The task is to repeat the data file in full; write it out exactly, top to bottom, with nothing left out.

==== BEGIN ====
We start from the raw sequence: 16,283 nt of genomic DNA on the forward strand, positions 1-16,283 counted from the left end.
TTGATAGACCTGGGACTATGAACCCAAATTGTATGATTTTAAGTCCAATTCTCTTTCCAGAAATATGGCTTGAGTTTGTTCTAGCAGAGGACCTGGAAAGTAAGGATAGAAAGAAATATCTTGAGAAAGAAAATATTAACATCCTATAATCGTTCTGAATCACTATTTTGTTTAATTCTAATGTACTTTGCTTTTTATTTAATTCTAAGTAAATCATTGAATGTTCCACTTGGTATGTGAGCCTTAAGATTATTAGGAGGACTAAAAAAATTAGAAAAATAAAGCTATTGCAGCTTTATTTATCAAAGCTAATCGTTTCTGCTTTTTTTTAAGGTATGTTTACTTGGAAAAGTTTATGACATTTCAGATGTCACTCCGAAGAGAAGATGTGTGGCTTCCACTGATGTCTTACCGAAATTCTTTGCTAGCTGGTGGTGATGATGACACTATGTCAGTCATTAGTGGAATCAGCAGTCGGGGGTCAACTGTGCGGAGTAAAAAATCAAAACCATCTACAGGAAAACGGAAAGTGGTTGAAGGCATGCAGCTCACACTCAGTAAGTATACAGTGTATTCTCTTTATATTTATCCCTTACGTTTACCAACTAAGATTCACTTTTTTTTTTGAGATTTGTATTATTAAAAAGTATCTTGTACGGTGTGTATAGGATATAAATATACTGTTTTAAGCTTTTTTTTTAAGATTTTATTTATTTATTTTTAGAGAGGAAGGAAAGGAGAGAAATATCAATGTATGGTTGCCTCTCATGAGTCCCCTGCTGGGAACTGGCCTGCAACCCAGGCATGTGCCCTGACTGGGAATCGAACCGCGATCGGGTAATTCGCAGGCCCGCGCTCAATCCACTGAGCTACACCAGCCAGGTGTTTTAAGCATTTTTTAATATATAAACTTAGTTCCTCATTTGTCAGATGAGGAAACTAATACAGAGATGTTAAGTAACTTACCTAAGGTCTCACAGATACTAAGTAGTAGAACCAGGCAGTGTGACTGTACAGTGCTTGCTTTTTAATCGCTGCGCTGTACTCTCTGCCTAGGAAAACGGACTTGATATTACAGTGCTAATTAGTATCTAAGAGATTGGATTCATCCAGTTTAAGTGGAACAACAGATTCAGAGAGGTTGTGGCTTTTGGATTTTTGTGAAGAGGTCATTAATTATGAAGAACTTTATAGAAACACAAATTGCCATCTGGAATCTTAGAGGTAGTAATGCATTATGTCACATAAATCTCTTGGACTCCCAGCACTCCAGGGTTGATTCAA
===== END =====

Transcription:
We start from the raw sequence: 16,283 nt of genomic DNA on the forward strand, positions 1-16,283 counted from the left end.
TTGATAGACCTGGGACTATGAACCCAAATTGTATGATTTTAAGTCCAATTCTCTTTCCAGAAATATGGCTTGAGTTTGTTCTAGCAGAGGACCTGGAAAGTAAGGATAGAAAGAAATATCTTGAGAAAGAAAATATTAACATCCTATAATCGTTCTGAATCACTATTTTGTTTAATTCTAATGTACTTTGCTTTTTATTTAATTCTAAGTAAATCATTGAATGTTCCACTTGGTATGTGAGCCTTAAGATTATTAGGAGGACTAAAAAAATTAGAAAAATAAAGCTATTGCAGCTTTATTTATCAAAGCTAATCGTTTCTGCTTTTTTTTAAGGTATGTTTACTTGGAAAAGTTTATGACATTTCAGATGTCACTCCGAAGAGAAGATGTGTGGCTTCCACTGATGTCTTACCGAAATTCTTTGCTAGCTGGTGGTGATGATGACACTATGTCAGTCATTAGTGGAATCAGCAGTCGGGGGTCAACTGTGCGGAGTAAAAAATCAAAACCATCTACAGGAAAACGGAAAGTGGTTGAAGGCATGCAGCTCACACTCAGTAAGTATACAGTGTATTCTCTTTATATTTATCCCTTACGTTTACCAACTAAGATTCACTTTTTTTTTTGAGATTTGTATTATTAAAAAGTATCTTGTACGGTGTGTATAGGATATAAATATACTGTTTTAAGCTTTTTTTTTAAGATTTTATTTATTTATTTTTAGAGAGGAAGGAAAGGAGAGAAATATCAATGTATGGTTGCCTCTCATGAGTCCCCTGCTGGGAACTGGCCTGCAACCCAGGCATGTGCCCTGACTGGGAATCGAACCGCGATCGGGTAATTCGCAGGCCCGCGCTCAATCCACTGAGCTACACCAGCCAGGTGTTTTAAGCATTTTTTAATATATAAACTTAGTTCCTCATTTGTCAGATGAGGAAACTAATACAGAGATGTTAAGTAACTTACCTAAGGTCTCACAGATACTAAGTAGTAGAACCAGGCAGTGTGACTGTACAGTGCTTGCTTTTTAATCGCTGCGCTGTACTCTCTGCCTAGGAAAACGGACTTGATATTACAGTGCTAATTAGTATCTAAGAGATTGGATTCATCCAGTTTAAGTGGAACAACAGATTCAGAGAGGTTGTGGCTTTTGGATTTTTGTGAAGAGGTCATTAATTATGAAGAACTTTATAGAAACACAAATTGCCATCTGGAATCTTAGAGGTAGTAATGCATTATGTCACATAAATCTCTTGGACTCCCAGCACTCCAGGGTTGATTCAA